“The secret of happiness is to live moment by moment and to thank God for what He is sending us every day in His goodness.”

– St. Gianna Beretta Molla

Starting off 2023, CURO members had the opportunity to participate in our Gratitude Gameboard Challenge. For a month, members were tasked with different daily gratitude challenges such as reflecting on quotes, writing letters, and going on an intentional gratitude walk. CURO Member Anna L. described her impression after completing the month-long challenge saying, “I think gratitude and humility might just be a major key to life and health.” Why gratitude? How does practicing daily gratitude affect our overall health in Spirit, Mind, and Body?

Our Catholic tradition proclaims the importance of gratitude in the spiritual life. St. Theresa of Avila wrote, “If souls are humble, they will be moved to give thanks.” We know that when we understand our lives and everything in our lives as gifts from God, we are able to see more clearly. Instead of thinking we must earn love or even simply that we must depend upon ourselves, the lens of humility and gratitude helps us to realize that we are never alone. Everything we have is a gift from a Creator who loves us, and who desires us to be in right relationship with him.

Even the very “source and summit of the Christian life”[1], the Eucharist, means “thanksgiving”. In the celebration of the Sacrament of the Eucharist, we are reminded of Christ’s great sacrifice of love on the Cross, which brought about man’s Salvation. Each Mass when “do this in memory of” Jesus, we “re-remember”—in Greek, “anamnesis”, meaning to make actually present again—this act of self-donation on the Cross. Gratitude and thanksgiving are then called to be an essential aspect of our lives as Catholics.

But gratitude is not simply for the spiritual life. The secret is out! Studies continue to show that expressing gratitude provides a myriad of other whole health benefits including decreased anxiety and depression, and increased immune health. Research documented in the Journal of Psychosomatic Research found that gratitude greatly impacts both longevity of sleep as well as sleep quality. It states, “When falling asleep, grateful people are less likely to think negative and worrying thoughts, and more likely to think positive thoughts. It appears that negative pre-sleep cognitions impair sleep, and gratitude reduces the likelihood of such thoughts, protecting sleep quality. Equally, it appears that positive pre-sleep cognitions have a positive effect on sleep, and that gratitude facilitates these thoughts, leading to superior sleep quality.”[2]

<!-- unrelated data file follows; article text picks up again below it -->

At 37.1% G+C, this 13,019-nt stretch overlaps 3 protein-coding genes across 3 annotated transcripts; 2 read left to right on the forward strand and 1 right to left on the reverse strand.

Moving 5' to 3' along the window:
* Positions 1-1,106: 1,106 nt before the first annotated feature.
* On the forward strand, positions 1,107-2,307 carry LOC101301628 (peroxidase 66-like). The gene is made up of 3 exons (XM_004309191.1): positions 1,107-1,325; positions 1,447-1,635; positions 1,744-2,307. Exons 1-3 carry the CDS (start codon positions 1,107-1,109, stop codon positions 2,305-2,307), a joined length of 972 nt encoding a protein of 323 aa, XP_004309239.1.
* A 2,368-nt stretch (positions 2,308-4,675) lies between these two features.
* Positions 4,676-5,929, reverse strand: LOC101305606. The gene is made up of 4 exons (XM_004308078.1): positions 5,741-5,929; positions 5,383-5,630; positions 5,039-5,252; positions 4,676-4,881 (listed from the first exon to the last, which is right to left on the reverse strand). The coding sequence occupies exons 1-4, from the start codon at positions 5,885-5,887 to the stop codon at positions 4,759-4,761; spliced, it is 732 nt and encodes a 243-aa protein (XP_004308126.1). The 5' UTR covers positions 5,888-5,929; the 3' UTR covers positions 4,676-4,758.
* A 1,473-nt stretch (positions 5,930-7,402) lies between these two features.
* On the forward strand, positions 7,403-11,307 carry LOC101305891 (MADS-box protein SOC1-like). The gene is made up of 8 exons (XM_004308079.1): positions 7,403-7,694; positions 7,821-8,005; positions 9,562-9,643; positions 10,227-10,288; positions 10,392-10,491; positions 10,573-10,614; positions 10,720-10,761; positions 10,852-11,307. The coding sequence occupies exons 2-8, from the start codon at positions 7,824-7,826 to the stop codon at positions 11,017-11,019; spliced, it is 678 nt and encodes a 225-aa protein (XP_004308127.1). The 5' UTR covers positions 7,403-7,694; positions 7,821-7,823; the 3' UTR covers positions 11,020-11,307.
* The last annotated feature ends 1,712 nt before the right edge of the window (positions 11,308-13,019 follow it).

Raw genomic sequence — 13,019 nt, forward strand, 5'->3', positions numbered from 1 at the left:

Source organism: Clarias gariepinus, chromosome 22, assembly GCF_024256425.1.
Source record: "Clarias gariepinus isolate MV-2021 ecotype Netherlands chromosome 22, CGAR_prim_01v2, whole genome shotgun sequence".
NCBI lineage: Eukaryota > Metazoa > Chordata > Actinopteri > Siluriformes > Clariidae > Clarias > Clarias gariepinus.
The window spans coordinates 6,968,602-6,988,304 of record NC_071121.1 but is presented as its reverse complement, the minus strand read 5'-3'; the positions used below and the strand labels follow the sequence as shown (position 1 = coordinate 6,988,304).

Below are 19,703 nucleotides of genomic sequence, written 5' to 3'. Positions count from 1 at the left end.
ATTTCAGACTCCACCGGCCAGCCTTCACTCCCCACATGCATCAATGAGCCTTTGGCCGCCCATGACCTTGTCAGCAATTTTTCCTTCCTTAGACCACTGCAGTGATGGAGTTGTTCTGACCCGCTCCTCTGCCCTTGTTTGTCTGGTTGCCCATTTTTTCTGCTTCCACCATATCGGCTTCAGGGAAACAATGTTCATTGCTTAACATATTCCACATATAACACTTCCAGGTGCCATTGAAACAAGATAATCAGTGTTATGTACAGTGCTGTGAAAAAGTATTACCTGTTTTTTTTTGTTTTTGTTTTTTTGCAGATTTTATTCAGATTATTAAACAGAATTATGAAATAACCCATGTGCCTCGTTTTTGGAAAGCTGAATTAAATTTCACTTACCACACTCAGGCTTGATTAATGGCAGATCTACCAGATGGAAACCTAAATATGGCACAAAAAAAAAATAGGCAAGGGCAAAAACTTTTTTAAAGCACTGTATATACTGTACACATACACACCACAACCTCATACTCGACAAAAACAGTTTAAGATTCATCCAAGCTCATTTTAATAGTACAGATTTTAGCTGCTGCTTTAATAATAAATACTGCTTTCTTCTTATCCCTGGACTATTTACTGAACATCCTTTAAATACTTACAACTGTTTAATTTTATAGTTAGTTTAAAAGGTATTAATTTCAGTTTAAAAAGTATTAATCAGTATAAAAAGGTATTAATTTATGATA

Gratitude’s effect on overall immune health is quite astounding. Robert Emmons, psychologist and founding editor-in-chief of the Journal of Positive Psychology, discusses gratitude’s positive affect on our biology including higher levels of good cholesterol, lower levels of bad cholesterol, and lower levels of both diastolic and systolic blood pressure.[3] Research shows that practicing gratitude stimulates the parasympathetic nervous system which decreases high cortisol levels and increases oxytocin. While cortisol can be helpful in immediate situations, helping one to quickly achieve fight or flight, long periods of high levels of cortisol can have drastic consequences on one’s immune health including, “digestive problems, Headaches, Muscle tension and pain, Heart disease, heart attack, high blood pressure and stroke, Weight gain, and Memory and concentration impairment.”[4] The decrease of cortisol and increase in oxytocin that is achieved through the practice of gratitude, then, should be encouraged and fostered.

               So how can you increase your gratitude, which supports your whole health in Spirit, Mind, and Body? One way may be to complete an entry in a gratitude journal daily. For instance, you may write about 3 things that occurred during the day you are grateful for. Another way to increase gratitude might be starting your prayer with gratitude to God for the ways he has blessed you that day. Even amidst life’s difficulties, practicing gratitude can be of great emotional and spiritual benefit. As St. Ambrose reminds us, “No duty is more urgent than that of returning thanks.”

[1] Lumen Gentium, Pope Paul VI, 11.

[2] Wood, Alex & Joseph, Stephen & Lloyd, Joanna & Atkins, Samuel. (2009). Gratitude influences sleep through the mechanism of pre-sleep cognitions. Journal of psychosomatic research. 66. 43-8. 10.1016/j.jpsychores.2008.09.002.

[3] https://health.ucdavis.edu/medicalcenter/features/2015-2016/11/20151125_gratitude.html

[4] https://www.mayoclinic.org/healthy-lifestyle/stress-management/in-depth/stress/art-20046037